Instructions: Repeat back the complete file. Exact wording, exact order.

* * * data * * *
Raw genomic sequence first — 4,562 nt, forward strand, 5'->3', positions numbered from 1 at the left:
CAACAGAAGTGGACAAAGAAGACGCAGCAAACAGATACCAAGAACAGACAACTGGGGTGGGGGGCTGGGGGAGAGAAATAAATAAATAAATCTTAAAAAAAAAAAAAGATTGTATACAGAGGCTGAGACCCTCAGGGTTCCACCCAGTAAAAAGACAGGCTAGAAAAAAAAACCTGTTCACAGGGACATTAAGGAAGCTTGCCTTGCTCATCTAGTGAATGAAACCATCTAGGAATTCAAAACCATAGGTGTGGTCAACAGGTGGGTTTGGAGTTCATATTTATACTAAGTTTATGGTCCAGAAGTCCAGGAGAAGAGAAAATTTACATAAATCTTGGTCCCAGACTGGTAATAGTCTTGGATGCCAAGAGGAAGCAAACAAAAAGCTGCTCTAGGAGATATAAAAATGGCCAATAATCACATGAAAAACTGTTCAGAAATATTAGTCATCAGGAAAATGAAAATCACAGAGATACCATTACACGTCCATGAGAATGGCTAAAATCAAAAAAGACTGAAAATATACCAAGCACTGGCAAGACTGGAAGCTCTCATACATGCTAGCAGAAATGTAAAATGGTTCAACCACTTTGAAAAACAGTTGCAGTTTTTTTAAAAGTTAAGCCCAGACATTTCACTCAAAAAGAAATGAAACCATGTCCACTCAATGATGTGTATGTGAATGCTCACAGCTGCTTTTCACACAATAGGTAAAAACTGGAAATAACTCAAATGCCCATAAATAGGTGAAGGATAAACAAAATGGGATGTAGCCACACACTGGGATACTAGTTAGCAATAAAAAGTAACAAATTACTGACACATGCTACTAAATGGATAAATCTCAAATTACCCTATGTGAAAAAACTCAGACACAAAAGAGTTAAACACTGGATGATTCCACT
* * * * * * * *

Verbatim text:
Raw genomic sequence first — 4,562 nt, forward strand, 5'->3', positions numbered from 1 at the left:
CAACAGAAGTGGACAAAGAAGACGCAGCAAACAGATACCAAGAACAGACAACTGGGGTGGGGGGCTGGGGGAGAGAAATAAATAAATAAATCTTAAAAAAAAAAAAAGATTGTATACAGAGGCTGAGACCCTCAGGGTTCCACCCAGTAAAAAGACAGGCTAGAAAAAAAAACCTGTTCACAGGGACATTAAGGAAGCTTGCCTTGCTCATCTAGTGAATGAAACCATCTAGGAATTCAAAACCATAGGTGTGGTCAACAGGTGGGTTTGGAGTTCATATTTATACTAAGTTTATGGTCCAGAAGTCCAGGAGAAGAGAAAATTTACATAAATCTTGGTCCCAGACTGGTAATAGTCTTGGATGCCAAGAGGAAGCAAACAAAAAGCTGCTCTAGGAGATATAAAAATGGCCAATAATCACATGAAAAACTGTTCAGAAATATTAGTCATCAGGAAAATGAAAATCACAGAGATACCATTACACGTCCATGAGAATGGCTAAAATCAAAAAAGACTGAAAATATACCAAGCACTGGCAAGACTGGAAGCTCTCATACATGCTAGCAGAAATGTAAAATGGTTCAACCACTTTGAAAAACAGTTGCAGTTTTTTTAAAAGTTAAGCCCAGACATTTCACTCAAAAAGAAATGAAACCATGTCCACTCAATGATGTGTATGTGAATGCTCACAGCTGCTTTTCACACAATAGGTAAAAACTGGAAATAACTCAAATGCCCATAAATAGGTGAAGGATAAACAAAATGGGATGTAGCCACACACTGGGATACTAGTTAGCAATAAAAAGTAACAAATTACTGACACATGCTACTAAATGGATAAATCTCAAATTACCCTATGTGAAAAAACTCAGACACAAAAGAGTTAAACACTGGATGATTCCACT